Western Queensland Road Trip #18 St George
After seeing seeing little more than puddles in several outback rivers, the broad expanse of the Balonne River at St George was an unexpected surprise. Tall river gums lined the river banks and the almost cloudless sky above was reflected in the water flowing slowly towards the weir.
With the sun nearing the horizon we set off along the Riverbank Walkway, a two kilometre track on the town side of the river. As the shadows lengthened and the tree trunks glowed in the light of early evening, a little cruise boat carrying tourists passed by.
There were plenty of locals enjoying the river too, with cyclists, walkers and even two horseback riders on the track. We mentioned our surprise at the volume of water in the river to a lady walking her dog and she explained. “The dam wall upstream needs repairs so all the water has been let out of Lake Kajarabie into the river. It’s being held back by the weir, but the situation is very worrying. This is all the water we have. If it runs out, there is no more.”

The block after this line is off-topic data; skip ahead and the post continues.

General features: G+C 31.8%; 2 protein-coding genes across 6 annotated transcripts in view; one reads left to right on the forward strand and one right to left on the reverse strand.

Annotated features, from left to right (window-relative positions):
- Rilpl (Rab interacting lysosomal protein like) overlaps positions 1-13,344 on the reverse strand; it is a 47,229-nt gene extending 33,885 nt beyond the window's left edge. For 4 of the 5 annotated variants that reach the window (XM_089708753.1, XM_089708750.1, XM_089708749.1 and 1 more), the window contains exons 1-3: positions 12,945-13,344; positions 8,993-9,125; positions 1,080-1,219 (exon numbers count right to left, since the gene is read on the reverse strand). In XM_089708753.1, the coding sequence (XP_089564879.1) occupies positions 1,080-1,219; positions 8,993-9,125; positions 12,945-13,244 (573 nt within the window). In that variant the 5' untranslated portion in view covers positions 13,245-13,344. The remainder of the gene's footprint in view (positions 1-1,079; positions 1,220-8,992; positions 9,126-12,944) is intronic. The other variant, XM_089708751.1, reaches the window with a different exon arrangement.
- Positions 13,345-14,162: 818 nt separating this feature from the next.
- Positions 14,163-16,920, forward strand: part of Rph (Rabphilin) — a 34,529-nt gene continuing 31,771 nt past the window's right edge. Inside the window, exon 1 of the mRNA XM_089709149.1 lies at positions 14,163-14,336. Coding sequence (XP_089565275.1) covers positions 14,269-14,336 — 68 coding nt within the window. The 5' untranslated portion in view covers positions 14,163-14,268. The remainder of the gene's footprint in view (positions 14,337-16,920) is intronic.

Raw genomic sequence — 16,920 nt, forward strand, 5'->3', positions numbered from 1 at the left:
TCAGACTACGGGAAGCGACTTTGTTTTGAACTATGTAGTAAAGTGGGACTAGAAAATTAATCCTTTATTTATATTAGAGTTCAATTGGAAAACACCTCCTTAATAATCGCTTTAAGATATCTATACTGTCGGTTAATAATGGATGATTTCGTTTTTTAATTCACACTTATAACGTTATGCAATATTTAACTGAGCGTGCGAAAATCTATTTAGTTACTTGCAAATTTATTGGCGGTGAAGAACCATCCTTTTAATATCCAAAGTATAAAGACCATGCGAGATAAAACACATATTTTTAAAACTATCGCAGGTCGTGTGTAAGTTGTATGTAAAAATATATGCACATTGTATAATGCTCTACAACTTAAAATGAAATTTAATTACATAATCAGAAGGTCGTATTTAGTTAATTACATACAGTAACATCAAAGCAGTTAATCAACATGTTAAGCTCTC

Even before the sun had set over the water the moon rose into the clear night sky. We stayed until it was almost dark, taking in the beauty of the river and the bush.
The next day we drove out to Beardmore Dam to see for ourselves. That lady was right. The dam wall, which usually holds back up to 81 000 mega-litres of water, could clearly be seen and the lake was as dry as those rivers we’d seen elsewhere.
Like the people of St George, we could only hope that rain would fall again to replenish the river and the lake.
Post Script: After recent heavy rain in the St George area, Beardmore Dam filled in less than two weeks and is now at 99.98% capacity. The Balonne River broke its banks, reaching a peak of more than 12 metres but no homes in St George were inundated.
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